In only a few days, Taylor and Bazaine had taken each other's
measure and got along well. Trusted by both commands, the Prince de
Polignac had been the perfect liaison, doing everything possible to ease
tensions and encourage cooperation. Bazaine had gracefully acknowledged Taylor as overall commander while Taylor had eagerly sought
Bazaine's advice. Bazaine had been prepared to deal with an American
novice and dreaded the complex diplomatic delicacies that would be
needed to finesse the weakness of the man who was the brother-in-law
of Confederate president Jefferson Davis. But Bazaine had been surprised to find in Taylor a gifted commander with shrewd tactical and
strategic insights. Taylor had learned soldiering from the very best, Old
Blue Light- the legendary Stonewall Jackson-who had taught him
that speed and surprise are the most precious jewels of war. His relationship to Davis only gave priority and the full, unstinted support of the
Confederate government to the allied effort. Napoleon III's instructions
to Bazaine were to work as closely and tactfully with the Confederates as
he could. A Confederate guarantee of French control of Mexico depended upon their joint and cordial success.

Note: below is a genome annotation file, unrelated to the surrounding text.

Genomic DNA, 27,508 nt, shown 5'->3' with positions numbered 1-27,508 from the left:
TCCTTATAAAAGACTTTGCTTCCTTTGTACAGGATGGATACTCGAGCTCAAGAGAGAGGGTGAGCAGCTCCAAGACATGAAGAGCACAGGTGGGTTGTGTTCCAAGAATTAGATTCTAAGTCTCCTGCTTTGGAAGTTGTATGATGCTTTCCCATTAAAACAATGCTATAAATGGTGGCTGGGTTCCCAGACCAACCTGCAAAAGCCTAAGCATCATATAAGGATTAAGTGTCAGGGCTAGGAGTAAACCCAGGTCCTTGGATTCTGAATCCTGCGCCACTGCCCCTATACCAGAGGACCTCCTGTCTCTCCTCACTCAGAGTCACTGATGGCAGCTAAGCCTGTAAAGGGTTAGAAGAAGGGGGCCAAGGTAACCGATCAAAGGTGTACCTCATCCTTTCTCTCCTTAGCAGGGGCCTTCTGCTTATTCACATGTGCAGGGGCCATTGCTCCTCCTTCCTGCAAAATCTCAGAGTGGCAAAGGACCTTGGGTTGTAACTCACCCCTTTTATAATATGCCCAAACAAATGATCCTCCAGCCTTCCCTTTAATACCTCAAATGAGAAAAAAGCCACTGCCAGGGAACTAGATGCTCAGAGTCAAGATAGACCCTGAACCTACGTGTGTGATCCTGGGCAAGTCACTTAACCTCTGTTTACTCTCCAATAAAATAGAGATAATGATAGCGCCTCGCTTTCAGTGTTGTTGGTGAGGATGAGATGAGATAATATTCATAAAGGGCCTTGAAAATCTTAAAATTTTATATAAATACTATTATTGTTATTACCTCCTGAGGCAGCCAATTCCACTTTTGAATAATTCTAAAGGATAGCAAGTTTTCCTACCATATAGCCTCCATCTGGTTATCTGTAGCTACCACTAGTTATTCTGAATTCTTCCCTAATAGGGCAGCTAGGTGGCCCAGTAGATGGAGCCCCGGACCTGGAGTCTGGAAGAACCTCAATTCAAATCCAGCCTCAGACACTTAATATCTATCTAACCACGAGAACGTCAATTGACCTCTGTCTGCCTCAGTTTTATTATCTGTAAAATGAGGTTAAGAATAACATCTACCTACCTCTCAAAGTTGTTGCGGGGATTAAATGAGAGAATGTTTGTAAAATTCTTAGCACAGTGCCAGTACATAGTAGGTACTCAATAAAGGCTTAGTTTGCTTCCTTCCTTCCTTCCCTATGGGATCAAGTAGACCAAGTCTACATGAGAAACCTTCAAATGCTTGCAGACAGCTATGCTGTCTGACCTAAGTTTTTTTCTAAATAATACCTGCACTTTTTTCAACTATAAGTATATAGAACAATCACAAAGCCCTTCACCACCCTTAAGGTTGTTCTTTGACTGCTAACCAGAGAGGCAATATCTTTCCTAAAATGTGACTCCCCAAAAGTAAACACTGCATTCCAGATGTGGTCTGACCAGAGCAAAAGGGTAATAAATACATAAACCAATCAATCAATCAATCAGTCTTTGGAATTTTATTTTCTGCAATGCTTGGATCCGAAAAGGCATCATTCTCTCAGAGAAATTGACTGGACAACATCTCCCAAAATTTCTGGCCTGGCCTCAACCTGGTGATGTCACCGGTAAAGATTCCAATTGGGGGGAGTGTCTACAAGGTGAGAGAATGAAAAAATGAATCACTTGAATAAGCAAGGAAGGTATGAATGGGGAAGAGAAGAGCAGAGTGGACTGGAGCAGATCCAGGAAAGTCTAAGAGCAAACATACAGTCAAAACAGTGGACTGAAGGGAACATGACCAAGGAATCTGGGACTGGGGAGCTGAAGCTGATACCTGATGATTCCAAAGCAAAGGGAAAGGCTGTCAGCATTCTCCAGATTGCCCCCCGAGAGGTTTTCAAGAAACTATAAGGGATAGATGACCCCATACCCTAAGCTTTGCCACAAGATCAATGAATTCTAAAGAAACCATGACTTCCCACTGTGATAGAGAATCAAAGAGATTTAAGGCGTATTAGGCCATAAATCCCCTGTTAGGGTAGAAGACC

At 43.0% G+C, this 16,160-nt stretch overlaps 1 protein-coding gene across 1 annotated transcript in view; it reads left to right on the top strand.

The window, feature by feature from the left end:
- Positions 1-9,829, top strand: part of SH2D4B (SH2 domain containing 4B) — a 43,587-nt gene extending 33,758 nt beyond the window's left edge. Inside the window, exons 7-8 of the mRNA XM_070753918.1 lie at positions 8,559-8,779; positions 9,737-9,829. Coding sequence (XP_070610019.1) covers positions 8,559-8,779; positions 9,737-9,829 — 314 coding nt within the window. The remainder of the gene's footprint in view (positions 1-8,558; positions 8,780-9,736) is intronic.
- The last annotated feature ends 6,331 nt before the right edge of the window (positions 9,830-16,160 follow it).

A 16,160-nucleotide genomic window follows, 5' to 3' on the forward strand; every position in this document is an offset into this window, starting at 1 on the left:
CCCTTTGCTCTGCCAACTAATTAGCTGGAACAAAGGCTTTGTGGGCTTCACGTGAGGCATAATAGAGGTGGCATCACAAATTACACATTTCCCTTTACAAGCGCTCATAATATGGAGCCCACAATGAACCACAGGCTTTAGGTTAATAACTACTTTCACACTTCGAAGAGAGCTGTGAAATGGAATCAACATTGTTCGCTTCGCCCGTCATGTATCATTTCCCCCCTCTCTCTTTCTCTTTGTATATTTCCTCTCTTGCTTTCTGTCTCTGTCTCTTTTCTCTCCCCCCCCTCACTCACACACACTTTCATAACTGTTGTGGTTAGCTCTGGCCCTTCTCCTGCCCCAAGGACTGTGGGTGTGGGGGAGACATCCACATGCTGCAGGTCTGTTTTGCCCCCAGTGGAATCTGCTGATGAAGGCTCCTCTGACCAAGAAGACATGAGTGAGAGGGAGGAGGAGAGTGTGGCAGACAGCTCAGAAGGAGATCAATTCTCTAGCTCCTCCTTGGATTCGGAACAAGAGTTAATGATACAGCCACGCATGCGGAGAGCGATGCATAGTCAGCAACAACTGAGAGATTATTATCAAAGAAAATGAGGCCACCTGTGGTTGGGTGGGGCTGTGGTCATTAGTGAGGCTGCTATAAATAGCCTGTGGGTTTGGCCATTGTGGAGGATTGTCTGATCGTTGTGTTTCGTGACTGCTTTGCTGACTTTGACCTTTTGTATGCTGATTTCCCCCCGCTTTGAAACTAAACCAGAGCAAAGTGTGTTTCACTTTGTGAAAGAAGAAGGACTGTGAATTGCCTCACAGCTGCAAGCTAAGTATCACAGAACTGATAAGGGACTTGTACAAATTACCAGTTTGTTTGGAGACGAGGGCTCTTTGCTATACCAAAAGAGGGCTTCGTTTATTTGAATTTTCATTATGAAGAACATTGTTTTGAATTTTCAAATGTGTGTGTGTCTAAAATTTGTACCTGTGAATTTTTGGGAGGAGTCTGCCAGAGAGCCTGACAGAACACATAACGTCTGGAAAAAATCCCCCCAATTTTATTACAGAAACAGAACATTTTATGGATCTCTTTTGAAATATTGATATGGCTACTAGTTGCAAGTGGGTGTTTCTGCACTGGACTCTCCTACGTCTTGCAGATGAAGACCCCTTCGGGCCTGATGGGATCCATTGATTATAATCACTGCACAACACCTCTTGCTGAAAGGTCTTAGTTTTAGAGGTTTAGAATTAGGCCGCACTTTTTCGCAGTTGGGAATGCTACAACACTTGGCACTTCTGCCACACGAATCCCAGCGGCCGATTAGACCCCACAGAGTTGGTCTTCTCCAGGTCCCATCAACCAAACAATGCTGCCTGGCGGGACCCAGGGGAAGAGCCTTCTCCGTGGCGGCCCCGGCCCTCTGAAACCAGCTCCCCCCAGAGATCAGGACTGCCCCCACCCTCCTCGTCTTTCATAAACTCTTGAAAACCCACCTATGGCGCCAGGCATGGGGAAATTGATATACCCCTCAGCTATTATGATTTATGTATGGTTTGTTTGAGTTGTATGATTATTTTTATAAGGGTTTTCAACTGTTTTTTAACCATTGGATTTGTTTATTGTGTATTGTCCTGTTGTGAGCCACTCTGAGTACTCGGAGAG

Taylor also burned with an ardor that was not all patriotism. This
son of former president Zachary Taylor was determined to avenge the
desecration of his late father's magnificent Louisiana estate, Fashion, by
Union plunderers. They had not even spared his presidential papers but
scattered them about the fields or sent them off as trophies to that viper's
pit of Yankeedom, Boston.

It had been Taylor who had then come up with the plan that solved
the unity-of-command problems. Leaving Walker's division and Polignac's brigade under Bazaine's command, he had taken the rest of his
brigades aboard the same French transports that had delivered Bazaine's
troops. His destination was the oddly named Lake One-Eyed. That
would leave Bazaine in command of over thirty thousand allied troops.